President Barack Obama will send Congress a “tough choices” budget next week that would cut some of his own programs in the environment, community development and services for the poor to rein in the deficit, White House budget director Jacob Lew said.
“Make no mistake: this will not be easy,” Lew wrote in an op-ed piece published in the New York Times. “We have to cut what we cannot afford.”
The budget for fiscal 2012 that goes to Congress on Feb. 14 would cut $350 million from the community services program under the Department of Health and Human Services; $125 million from the Great Lakes Restoration Initiative under the Environmental Protection Agency and $300 million from the Community Development Block Grant program under the Department of Housing and Urban Development, Lew said.
The total savings of $775 million in these three programs represent a small fraction of a budget whose deficit is likely to exceed $1 trillion, according to the nonpartisan Congressional Budget Office. The fiscal year begins Oct. 1.
“We had to choose programs that, absent the fiscal situation, we would not cut,” Lew wrote. “It will require tough choices since every decision to invest in one program will necessitate a cut somewhere else.”
Former Wyoming Senator Alan Simpson, co-chairman of the White House Commission on Fiscal Responsibility and Reform and a Republican, said on CNN’s “State of the Union” program that promises to cut earmarks, waste, fraud and abuse and foreign aid are “sparrow belch in the midst of the typhoon.”
Congressional Republicans are wrestling with their own spending cuts promised in the November elections. Simpson said on CNN that Republican proposals to revert to 2008 spending levels would result in “peanuts” in savings. This year’s budget is projected to end with a record $1.5 trillion deficit, the CBO said Jan. 26.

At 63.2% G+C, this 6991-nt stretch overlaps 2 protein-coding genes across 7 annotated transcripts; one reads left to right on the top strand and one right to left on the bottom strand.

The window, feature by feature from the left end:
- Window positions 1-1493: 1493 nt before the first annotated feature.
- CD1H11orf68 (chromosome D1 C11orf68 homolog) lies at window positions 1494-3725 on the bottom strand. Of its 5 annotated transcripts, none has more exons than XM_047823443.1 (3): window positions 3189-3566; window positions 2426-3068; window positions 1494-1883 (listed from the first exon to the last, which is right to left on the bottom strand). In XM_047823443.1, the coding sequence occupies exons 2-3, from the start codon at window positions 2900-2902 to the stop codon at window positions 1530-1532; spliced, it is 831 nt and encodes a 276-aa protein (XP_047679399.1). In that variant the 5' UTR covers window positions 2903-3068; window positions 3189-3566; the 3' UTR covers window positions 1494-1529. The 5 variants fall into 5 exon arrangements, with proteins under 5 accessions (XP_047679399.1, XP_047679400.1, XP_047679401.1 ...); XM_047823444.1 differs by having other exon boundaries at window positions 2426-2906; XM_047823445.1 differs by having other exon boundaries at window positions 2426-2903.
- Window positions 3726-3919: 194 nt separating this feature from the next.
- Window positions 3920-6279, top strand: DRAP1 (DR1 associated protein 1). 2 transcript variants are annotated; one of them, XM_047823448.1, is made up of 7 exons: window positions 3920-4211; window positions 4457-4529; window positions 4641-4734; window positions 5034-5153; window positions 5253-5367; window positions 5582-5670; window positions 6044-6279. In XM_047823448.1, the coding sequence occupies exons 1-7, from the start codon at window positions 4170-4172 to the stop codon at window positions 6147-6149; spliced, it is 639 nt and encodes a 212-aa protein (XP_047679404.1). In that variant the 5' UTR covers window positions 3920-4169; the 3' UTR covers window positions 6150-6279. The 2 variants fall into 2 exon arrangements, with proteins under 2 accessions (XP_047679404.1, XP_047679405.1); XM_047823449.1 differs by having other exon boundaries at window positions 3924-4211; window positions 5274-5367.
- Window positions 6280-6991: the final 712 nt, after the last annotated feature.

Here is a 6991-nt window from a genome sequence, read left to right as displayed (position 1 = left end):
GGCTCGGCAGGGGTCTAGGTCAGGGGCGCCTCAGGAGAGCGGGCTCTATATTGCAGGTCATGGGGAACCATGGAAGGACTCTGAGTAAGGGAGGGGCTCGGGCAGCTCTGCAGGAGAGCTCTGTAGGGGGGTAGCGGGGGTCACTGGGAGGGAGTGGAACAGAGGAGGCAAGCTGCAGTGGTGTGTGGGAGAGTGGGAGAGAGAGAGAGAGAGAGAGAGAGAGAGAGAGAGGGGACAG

Still, Obama’s cuts in the budget for 2012 are likely to spark opposition from environmentalists, mayors and advocacy groups for the poor.
The three examples cited by Lew are part of Obama’s call for a five-year freeze on discretionary spending outside of national security, for a savings of more than $400 billion over the next decade. Discretionary spending is money approved by Congress each year and accounts for a little more than 10 percent of the federal budget, Lew said.
Mandatory spending including Social Security, Medicare, Medicaid and interest on the national debt accounts for about two-thirds of the budget.
‘The Big Four’
“I’m waiting for the politician to get up and say, ’There’s only one way to do this: You dig into the big four, Medicare, Medicaid, Social Security, and defense,” Republican Simpson said on CNN. “And anybody giving you anything different than that, you want to walk out the door, stick your finger down your throat, and give them the green weenie.’”
Community services block grants include money for housing, food and medical programs for low-income people, “the kinds of programs that President Obama worked with when he was a community organizer, so this cut is not easy for him,” Lew said. The program would be cut in half to save $350 million, and the remainder would be converted into a competitive grant program, Lew said.
The budget will trim $125 million, or about a quarter of current financing, from the Great Lakes Restoration Initiative, which supports environmental cleanup and protection.
The Community Development Block Grant program subsidizes housing, sewers and streets and economic development in low- and moderate-income neighborhoods in cities across the country. The White House will seek a 7.5 percent cut, or $300 million. The program is currently funded at about $4.4 billion, the Department of Housing and Urban Development said on its Web site.
“These three examples alone, of course, represent only a small fraction of the scores of cuts the president had to choose, but they reflect the tough calls he had to make,” Lew said.
Some of the savings from program cuts will be diverted to increased spending in education, innovation and infrastructure, Lew said, “so that we can return to robust economic and job growth” and reduce the unemployment rate of 9 percent last month.
Obama also “wants to work with Congress to reform and simplify our tax code” and take steps to “strengthen and protect Social Security,” Lew said, though he offered no details.
“We cannot win the future, expand the economy and spur job creation if we are saddled with increasingly growing deficits,” Lew said. “The plan will incorporate many tough choices and deep cuts — as well as smart investments — to broaden our recovery, spur job creation and prepare the United States to win in the world economy.”
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